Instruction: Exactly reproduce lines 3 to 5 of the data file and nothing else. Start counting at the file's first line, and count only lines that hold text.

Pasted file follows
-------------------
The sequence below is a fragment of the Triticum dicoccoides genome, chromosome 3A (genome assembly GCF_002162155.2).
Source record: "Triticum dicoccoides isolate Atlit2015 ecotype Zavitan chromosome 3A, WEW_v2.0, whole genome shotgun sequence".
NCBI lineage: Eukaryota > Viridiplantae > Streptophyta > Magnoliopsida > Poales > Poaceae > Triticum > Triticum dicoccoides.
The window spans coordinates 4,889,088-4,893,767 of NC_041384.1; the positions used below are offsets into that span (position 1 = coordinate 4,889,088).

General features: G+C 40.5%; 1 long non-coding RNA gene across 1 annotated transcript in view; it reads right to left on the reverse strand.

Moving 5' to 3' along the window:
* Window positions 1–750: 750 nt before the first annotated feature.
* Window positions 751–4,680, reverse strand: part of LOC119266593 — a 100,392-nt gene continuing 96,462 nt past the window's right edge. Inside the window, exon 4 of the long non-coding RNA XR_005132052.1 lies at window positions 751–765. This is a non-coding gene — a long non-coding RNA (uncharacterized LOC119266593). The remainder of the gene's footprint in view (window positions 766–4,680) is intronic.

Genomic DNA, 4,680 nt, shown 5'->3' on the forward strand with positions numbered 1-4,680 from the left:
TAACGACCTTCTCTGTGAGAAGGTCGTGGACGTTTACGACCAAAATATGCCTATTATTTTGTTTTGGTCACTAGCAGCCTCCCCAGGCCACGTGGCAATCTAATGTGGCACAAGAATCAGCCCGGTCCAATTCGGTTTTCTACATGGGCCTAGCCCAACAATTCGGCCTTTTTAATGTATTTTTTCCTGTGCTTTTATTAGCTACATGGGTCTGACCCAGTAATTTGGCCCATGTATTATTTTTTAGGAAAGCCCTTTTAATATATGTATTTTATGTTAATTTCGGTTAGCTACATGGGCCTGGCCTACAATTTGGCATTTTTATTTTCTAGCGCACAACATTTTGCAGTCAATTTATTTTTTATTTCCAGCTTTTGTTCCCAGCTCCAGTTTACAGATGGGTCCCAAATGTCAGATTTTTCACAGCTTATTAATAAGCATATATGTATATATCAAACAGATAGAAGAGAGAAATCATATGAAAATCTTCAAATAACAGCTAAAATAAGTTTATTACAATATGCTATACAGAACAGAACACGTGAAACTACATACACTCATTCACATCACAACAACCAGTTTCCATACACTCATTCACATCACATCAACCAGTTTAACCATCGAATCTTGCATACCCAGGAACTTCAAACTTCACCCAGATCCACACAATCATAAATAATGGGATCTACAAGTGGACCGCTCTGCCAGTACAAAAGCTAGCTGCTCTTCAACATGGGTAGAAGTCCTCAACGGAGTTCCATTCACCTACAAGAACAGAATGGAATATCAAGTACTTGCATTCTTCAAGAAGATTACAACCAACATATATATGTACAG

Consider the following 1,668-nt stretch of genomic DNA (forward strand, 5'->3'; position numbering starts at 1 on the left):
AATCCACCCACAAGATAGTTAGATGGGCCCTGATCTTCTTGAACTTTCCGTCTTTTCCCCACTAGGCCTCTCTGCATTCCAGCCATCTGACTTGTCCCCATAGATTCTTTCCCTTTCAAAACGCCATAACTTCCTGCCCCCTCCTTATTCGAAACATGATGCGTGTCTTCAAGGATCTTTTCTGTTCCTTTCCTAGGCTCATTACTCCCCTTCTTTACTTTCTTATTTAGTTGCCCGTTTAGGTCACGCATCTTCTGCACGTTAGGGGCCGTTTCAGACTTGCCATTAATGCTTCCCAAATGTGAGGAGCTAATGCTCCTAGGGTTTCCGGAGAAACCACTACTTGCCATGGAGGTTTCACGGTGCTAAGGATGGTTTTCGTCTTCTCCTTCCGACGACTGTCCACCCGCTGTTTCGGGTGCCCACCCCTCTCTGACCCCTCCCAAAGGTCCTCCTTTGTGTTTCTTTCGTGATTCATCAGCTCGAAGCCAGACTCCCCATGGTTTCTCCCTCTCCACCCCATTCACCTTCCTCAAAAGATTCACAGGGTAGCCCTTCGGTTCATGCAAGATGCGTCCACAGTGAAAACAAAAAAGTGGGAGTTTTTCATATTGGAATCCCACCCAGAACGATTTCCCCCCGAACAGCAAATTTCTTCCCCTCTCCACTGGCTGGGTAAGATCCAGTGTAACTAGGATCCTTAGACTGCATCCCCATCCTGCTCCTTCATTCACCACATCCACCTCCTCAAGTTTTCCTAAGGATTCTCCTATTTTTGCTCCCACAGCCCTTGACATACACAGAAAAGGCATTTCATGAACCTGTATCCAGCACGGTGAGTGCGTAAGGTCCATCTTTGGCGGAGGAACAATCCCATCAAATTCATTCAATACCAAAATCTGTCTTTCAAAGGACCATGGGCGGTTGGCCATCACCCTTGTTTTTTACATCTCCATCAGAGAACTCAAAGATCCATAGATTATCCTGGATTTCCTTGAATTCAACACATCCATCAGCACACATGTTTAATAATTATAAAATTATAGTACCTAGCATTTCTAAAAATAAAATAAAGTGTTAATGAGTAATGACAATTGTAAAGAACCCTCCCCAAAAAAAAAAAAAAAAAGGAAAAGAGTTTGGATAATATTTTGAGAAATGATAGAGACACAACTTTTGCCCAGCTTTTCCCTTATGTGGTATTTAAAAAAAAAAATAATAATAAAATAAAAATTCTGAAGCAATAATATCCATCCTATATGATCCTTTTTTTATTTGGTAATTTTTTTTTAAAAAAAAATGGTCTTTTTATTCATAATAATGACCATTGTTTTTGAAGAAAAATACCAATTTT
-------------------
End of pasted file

NCBI lineage: Eukaryota > Viridiplantae > Streptophyta > Magnoliopsida > Poales > Poaceae > Triticum > Triticum dicoccoides.
The window spans coordinates 4,889,088-4,893,767 of NC_041384.1; the positions used below are offsets into that span (position 1 = coordinate 4,889,088).

General features: G+C 40.5%; 1 long non-coding RNA gene across 1 annotated transcript in view; it reads right to left on the reverse strand.